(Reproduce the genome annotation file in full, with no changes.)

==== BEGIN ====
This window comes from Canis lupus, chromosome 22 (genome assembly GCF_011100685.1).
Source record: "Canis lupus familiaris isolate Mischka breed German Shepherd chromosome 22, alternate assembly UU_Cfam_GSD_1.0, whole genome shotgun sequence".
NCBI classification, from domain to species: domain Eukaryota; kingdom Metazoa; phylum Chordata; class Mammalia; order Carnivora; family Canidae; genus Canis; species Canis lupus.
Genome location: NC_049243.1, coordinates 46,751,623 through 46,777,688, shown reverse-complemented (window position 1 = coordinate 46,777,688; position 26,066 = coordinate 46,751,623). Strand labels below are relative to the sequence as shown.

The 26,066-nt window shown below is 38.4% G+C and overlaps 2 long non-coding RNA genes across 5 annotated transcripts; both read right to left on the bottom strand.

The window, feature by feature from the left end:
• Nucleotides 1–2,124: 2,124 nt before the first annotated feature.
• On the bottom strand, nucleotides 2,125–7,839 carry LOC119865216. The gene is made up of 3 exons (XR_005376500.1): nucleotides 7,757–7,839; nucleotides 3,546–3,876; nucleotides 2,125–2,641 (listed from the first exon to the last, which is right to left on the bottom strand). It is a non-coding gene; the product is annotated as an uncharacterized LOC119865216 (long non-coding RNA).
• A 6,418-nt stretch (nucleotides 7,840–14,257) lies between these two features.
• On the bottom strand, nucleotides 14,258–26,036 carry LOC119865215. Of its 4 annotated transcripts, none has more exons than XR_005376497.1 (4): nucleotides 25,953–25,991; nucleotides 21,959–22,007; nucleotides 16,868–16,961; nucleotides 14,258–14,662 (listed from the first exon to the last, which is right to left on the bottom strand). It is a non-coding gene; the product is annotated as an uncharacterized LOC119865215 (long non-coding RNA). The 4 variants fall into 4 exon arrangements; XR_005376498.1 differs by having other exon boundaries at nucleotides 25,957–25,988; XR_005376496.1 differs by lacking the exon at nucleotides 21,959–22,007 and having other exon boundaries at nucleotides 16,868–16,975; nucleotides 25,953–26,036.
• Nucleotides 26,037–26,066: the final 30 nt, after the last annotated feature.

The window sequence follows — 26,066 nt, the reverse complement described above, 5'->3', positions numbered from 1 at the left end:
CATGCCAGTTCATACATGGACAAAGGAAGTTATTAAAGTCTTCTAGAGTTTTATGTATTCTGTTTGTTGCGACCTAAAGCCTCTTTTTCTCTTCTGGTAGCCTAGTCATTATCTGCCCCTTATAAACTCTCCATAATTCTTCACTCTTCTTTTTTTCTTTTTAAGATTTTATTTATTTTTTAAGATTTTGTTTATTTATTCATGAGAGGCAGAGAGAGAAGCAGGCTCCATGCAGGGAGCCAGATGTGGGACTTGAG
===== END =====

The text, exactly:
This window comes from Canis lupus, chromosome 22 (genome assembly GCF_011100685.1).
Source record: "Canis lupus familiaris isolate Mischka breed German Shepherd chromosome 22, alternate assembly UU_Cfam_GSD_1.0, whole genome shotgun sequence".
NCBI classification, from domain to species: domain Eukaryota; kingdom Metazoa; phylum Chordata; class Mammalia; order Carnivora; family Canidae; genus Canis; species Canis lupus.
Genome location: NC_049243.1, coordinates 46,751,623 through 46,777,688, shown reverse-complemented (window position 1 = coordinate 46,777,688; position 26,066 = coordinate 46,751,623). Strand labels below are relative to the sequence as shown.

The 26,066-nt window shown below is 38.4% G+C and overlaps 2 long non-coding RNA genes across 5 annotated transcripts; both read right to left on the bottom strand.

The window, feature by feature from the left end:
• Nucleotides 1–2,124: 2,124 nt before the first annotated feature.
• On the bottom strand, nucleotides 2,125–7,839 carry LOC119865216. The gene is made up of 3 exons (XR_005376500.1): nucleotides 7,757–7,839; nucleotides 3,546–3,876; nucleotides 2,125–2,641 (listed from the first exon to the last, which is right to left on the bottom strand). It is a non-coding gene; the product is annotated as an uncharacterized LOC119865216 (long non-coding RNA).
• A 6,418-nt stretch (nucleotides 7,840–14,257) lies between these two features.
• On the bottom strand, nucleotides 14,258–26,036 carry LOC119865215. Of its 4 annotated transcripts, none has more exons than XR_005376497.1 (4): nucleotides 25,953–25,991; nucleotides 21,959–22,007; nucleotides 16,868–16,961; nucleotides 14,258–14,662 (listed from the first exon to the last, which is right to left on the bottom strand). It is a non-coding gene; the product is annotated as an uncharacterized LOC119865215 (long non-coding RNA). The 4 variants fall into 4 exon arrangements; XR_005376498.1 differs by having other exon boundaries at nucleotides 25,957–25,988; XR_005376496.1 differs by lacking the exon at nucleotides 21,959–22,007 and having other exon boundaries at nucleotides 16,868–16,975; nucleotides 25,953–26,036.
• Nucleotides 26,037–26,066: the final 30 nt, after the last annotated feature.

The window sequence follows — 26,066 nt, the reverse complement described above, 5'->3', positions numbered from 1 at the left end:
CATGCCAGTTCATACATGGACAAAGGAAGTTATTAAAGTCTTCTAGAGTTTTATGTATTCTGTTTGTTGCGACCTAAAGCCTCTTTTTCTCTTCTGGTAGCCTAGTCATTATCTGCCCCTTATAAACTCTCCATAATTCTTCACTCTTCTTTTTTTCTTTTTAAGATTTTATTTATTTTTTAAGATTTTGTTTATTTATTCATGAGAGGCAGAGAGAGAAGCAGGCTCCATGCAGGGAGCCAGATGTGGGACTTGAG